You don’t have to be a restaurateur to participate in this trend. Chefs occasionally use pop-ups in major cities such as New York, Los Angeles, New Orleans or San Francisco to test a new restaurant concept before starting a business or seeking funding.

At Grubhub, we launched a Hot Ones pop-up restaurant available for delivery. This chicken-themed restaurant was created in partnership with First We Feast in honor of their 300th episode of Hot Ones. The menu features diners’ choice of delicious 6-piece or 12-piece wings, in addition to righteously spicy crispy chicken or plant-based chicken sandwiches, coated in sauces tested by A-list stars during the current season of the show.

Even Netflix is getting in on the fun. In 2023, the streaming giant opened Netflix Bites, a pop-up that serves food from acclaimed chefs, including Curtis Stone and Ann Kim.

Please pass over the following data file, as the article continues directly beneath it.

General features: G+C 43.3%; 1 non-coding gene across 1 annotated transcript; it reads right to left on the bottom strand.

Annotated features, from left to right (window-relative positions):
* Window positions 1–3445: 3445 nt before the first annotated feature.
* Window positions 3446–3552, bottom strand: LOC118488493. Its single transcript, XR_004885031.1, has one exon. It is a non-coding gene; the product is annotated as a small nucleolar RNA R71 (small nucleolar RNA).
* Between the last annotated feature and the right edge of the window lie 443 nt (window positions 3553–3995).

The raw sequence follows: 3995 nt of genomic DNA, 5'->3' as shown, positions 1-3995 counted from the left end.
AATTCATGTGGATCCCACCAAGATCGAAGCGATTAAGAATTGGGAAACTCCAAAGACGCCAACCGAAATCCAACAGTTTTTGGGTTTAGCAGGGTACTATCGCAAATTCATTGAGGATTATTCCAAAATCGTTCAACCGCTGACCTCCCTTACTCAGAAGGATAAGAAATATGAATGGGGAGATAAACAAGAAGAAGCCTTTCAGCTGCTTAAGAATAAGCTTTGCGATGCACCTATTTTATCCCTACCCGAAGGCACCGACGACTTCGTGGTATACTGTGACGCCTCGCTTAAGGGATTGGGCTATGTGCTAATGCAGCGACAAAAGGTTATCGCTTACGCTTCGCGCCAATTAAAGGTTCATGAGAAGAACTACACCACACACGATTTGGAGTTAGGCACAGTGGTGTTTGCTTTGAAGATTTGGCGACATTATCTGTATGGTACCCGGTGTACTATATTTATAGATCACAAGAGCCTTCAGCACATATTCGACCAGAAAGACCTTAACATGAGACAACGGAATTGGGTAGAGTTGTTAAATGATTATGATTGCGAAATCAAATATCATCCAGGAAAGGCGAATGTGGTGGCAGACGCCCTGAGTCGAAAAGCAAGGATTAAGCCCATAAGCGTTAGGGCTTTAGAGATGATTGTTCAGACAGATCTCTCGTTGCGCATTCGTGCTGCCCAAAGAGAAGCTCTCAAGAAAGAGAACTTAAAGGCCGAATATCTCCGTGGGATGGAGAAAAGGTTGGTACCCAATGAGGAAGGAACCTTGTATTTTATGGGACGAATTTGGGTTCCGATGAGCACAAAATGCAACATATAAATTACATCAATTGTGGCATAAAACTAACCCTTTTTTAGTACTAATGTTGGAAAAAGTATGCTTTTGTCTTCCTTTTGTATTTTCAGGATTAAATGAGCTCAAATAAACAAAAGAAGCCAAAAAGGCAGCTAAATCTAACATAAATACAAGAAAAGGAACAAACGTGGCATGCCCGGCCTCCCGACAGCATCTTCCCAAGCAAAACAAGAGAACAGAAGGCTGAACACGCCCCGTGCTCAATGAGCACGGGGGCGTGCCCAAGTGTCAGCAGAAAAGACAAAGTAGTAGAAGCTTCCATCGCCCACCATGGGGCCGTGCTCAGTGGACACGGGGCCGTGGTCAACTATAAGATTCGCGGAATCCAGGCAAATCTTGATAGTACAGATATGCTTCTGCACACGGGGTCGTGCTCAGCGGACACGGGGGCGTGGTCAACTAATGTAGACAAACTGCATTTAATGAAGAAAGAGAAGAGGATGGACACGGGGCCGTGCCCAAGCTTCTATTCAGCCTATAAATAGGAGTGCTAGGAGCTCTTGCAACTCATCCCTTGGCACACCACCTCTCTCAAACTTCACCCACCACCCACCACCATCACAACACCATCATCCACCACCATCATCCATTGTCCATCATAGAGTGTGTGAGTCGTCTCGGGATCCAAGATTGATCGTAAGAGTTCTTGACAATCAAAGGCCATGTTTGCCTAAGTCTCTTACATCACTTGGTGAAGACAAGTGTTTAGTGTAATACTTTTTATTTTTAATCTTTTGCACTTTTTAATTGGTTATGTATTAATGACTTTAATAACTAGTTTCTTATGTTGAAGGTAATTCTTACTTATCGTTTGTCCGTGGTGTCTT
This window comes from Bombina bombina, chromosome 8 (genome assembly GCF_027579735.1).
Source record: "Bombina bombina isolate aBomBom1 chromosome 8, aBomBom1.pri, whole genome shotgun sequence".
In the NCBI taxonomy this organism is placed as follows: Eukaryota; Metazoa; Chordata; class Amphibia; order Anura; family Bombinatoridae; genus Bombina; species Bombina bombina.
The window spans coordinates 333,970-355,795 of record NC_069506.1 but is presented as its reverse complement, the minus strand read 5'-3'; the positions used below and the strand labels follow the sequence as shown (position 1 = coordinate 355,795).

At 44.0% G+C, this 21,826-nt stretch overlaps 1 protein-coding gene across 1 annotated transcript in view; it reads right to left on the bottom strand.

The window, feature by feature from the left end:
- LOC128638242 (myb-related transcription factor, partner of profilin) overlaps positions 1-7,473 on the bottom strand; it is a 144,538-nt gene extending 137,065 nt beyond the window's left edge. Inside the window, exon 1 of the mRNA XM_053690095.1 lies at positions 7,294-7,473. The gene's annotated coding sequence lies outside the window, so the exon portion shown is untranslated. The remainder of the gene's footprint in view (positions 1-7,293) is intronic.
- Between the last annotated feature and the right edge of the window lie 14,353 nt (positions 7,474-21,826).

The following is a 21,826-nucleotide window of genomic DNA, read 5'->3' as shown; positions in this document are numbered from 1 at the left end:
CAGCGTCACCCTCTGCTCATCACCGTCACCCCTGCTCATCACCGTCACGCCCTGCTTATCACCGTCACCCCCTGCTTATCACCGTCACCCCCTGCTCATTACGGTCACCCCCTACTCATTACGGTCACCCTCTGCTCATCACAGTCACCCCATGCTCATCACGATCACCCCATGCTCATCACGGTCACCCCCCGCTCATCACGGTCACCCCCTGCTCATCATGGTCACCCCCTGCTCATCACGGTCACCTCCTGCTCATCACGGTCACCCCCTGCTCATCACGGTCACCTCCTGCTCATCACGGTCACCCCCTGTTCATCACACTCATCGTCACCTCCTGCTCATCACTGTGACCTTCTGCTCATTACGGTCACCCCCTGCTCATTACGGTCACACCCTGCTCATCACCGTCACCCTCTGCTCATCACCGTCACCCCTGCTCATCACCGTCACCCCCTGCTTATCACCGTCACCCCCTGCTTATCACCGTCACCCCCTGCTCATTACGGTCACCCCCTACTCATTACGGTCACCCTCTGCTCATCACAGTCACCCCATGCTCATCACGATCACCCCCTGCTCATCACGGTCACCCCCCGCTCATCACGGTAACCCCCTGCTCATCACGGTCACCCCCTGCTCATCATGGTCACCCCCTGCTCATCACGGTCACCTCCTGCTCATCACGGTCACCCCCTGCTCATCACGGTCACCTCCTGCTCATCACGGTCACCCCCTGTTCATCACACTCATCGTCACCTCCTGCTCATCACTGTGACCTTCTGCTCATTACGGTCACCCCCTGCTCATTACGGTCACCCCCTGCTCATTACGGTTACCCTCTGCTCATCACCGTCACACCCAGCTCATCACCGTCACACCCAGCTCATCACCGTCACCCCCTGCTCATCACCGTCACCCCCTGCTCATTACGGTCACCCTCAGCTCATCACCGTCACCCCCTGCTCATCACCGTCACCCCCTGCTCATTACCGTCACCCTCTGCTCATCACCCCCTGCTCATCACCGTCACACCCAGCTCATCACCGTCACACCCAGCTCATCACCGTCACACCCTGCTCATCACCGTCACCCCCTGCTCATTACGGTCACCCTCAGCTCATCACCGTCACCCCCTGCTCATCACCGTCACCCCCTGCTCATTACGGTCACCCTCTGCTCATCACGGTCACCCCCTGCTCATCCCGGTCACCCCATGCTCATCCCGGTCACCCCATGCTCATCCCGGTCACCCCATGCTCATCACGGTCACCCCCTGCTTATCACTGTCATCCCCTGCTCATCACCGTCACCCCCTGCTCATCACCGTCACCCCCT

How long does a restaurant pop-up last? That depends on your goal. If you want to create excitement and increase customer demand, your event might only last for a few hours. To test a new workflow, audience, concept or menu, you might need weeks or months to gather information and tweak operations.

Here’s the good news: Because pop-up restaurants are temporary, they’re inherently flexible. With the proper permits in place, you can prepare your pop-up for the summer in a way that works for your business, employees and customers. 

What you need to know before opening a pop-up restaurant

In some ways, learning how to open a pop-up restaurant business is similar to learning how to start a restaurant. Both endeavors require you to:

  • Get permits, licenses, and insurance
  • Order ingredients